I’ve learned to purposely avoid certain conversations so as to not be seen as an angry black woman. I try to explain to people that I’m passionate about things and sometimes my passion and the expression of that emotion may seem like anger if you’re not accustom to a really good heated discussion. I get it. So there are conversations that I won’t get into on Facebook for example. I skip past any status about being a good wife (I don’t believe I’m quite qualified to lead that discussion). I avoid MOST parenting discussions and I have NEVER engaged in a political debate via social media. My blogs…up to this point have been primarily safe. I think, so far, I've avoided angry black woman….until now. Now…I’m angry and I’m black and I’m a woman so…try as I might to avoid this discussion, I’m going to go ahead and jump into it because well…it’s my turn to submit a blog.
Recently my social media, my colleagues, my friends have all been talking about Hampton University’s ban on braids and locs for their MBA students. There is a huge divide in the discussion. Many of my conversations have been led by individuals who believe that it is the University’s prerogative to arm their student’s with the tools that they need to be successful and to gain entry into the corporate arena. A great deal of my friends are upset by the school’s decision to not allow the student’s their right to explore their culture and express themselves. My conversation is a little bit different.
I am disgusted by this institution of higher learning’s ignorant and prehistoric views on what it takes to enter corporate culture. I admit to never having seen the school’s entire handbook, but if I were a betting woman I’d probably place a wager on the dress code being very white washed. Very “white is right.” The very assumption that wearing your hair in a style that is reminiscent of one’s culture is non-professional is such a sad expression of self-hate. Would you tell a Muslim not to wear her head garment once she enters the MBA program? The total disrespect of the African-American culture, by African-Americans is totally unacceptable.
Corporate culture is not some homogeneous space that African people can’t enter. I just remain baffled that students entering a Historically Black College/University are being discouraged from “showing their roots.” Pun intended.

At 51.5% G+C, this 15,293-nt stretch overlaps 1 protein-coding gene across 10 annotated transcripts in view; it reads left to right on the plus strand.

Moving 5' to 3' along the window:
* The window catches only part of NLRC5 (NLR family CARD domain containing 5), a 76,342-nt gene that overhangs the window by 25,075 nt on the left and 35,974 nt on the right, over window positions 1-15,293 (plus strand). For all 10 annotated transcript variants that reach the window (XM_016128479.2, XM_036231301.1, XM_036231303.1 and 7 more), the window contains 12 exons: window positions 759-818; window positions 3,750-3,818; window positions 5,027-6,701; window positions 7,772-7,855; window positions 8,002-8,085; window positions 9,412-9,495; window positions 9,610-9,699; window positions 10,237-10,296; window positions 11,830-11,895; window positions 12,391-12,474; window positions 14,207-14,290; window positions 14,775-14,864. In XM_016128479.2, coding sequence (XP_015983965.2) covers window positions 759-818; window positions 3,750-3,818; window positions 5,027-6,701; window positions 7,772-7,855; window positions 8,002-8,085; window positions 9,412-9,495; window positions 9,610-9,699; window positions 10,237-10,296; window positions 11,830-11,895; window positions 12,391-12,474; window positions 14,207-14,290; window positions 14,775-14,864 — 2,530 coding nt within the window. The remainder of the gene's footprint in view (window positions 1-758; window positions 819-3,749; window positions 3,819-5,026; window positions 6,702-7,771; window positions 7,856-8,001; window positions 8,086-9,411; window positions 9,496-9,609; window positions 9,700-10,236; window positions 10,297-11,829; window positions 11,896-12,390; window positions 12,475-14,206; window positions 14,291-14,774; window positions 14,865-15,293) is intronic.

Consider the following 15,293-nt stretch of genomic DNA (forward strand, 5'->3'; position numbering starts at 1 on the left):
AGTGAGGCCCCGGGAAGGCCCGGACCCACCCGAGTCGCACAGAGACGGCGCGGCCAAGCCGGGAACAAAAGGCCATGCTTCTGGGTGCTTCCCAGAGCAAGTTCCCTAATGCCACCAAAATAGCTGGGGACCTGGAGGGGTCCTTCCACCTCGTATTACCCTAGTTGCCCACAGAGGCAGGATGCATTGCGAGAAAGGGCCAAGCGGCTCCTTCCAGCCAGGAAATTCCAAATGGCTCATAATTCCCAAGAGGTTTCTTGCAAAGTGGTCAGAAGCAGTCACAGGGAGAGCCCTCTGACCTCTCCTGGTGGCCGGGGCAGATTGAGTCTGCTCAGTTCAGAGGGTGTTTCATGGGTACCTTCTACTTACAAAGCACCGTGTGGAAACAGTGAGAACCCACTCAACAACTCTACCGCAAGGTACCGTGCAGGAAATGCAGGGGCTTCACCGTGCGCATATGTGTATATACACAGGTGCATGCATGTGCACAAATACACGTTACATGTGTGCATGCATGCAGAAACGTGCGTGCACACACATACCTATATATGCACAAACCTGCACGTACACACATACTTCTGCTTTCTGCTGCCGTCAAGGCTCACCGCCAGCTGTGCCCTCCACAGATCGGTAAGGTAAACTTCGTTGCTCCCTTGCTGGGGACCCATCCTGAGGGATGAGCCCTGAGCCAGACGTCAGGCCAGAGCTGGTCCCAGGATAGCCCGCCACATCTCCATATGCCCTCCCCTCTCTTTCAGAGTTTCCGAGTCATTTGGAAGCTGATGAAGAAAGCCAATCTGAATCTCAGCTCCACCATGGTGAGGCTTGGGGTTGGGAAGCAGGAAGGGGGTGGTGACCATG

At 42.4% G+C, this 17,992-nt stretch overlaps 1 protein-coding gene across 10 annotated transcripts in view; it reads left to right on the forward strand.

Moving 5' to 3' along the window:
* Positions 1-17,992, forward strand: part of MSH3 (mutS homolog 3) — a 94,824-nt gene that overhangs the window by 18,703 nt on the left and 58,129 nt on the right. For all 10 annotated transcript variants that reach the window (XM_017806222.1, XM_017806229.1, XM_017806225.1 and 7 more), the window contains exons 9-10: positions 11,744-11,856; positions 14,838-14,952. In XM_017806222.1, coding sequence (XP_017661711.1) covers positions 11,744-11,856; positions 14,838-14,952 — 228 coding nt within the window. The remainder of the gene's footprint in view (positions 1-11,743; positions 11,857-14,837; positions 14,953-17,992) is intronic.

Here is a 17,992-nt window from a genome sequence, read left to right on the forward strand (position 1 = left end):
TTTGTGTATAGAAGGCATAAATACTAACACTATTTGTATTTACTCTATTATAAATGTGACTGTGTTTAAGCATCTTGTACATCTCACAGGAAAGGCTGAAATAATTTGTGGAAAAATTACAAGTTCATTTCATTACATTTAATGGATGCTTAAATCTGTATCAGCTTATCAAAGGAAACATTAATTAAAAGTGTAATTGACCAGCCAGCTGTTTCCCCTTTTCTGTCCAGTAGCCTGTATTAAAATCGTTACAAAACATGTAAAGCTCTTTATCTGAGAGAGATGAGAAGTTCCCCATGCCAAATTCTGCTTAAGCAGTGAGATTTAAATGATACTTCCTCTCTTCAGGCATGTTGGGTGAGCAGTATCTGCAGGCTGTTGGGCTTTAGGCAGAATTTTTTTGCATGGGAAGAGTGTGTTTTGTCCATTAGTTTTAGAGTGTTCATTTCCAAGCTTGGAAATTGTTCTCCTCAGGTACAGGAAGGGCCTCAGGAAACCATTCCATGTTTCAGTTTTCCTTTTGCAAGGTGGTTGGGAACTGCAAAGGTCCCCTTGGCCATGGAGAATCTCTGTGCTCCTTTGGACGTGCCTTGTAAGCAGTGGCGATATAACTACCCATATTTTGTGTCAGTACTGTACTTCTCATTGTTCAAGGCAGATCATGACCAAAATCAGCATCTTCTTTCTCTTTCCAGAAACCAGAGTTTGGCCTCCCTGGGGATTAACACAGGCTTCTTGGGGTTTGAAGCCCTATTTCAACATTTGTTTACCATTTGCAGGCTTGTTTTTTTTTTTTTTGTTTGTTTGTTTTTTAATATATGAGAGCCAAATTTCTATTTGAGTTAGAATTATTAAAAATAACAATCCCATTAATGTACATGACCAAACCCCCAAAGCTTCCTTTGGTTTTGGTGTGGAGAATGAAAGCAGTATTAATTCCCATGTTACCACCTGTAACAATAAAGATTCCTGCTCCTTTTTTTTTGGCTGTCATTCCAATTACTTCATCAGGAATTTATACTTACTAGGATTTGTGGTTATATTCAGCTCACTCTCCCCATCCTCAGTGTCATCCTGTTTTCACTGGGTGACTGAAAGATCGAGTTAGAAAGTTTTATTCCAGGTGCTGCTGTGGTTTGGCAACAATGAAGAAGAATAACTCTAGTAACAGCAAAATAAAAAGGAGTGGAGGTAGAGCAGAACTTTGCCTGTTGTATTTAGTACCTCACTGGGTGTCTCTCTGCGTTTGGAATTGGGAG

If this were 1940 I would get it. If it were 1960 I’d get it, but in 2012 with corporations like Google, Facebook, Zappos and Yahoo being industry leaders in creating cultures that embrace diversity and empower employees, why is this school continuing to enforce such a short-sighted and oppressive code? Do we sing the song, but not truly believe that we shall overcome?
What Hampton’s program should do is educate students on the diversity of corporate culture. Hampton’s administration should ensure that students research the industry that they are pursing and are aware of the customs and traditions of their particular field and then assist them in navigating that culture. Instead the institution is telling their students that their culture is not acceptable if they want to succeed. Well career counselors, our work was just set back at least three decades!
I’m angry. I’m angry as a professional woman with long natural locs. I’m angry as a career development professional who tries to use awareness when discussing issues of self acceptance and self esteem. I’m angry as a person who works in higher education. I’m taking this very personal. The person is political and oppression is oppression anywhere.
Andrea Holyfield is a counselor specializing in career counseling and womens' empowerment. For more information go to www.LiveWellCPS.com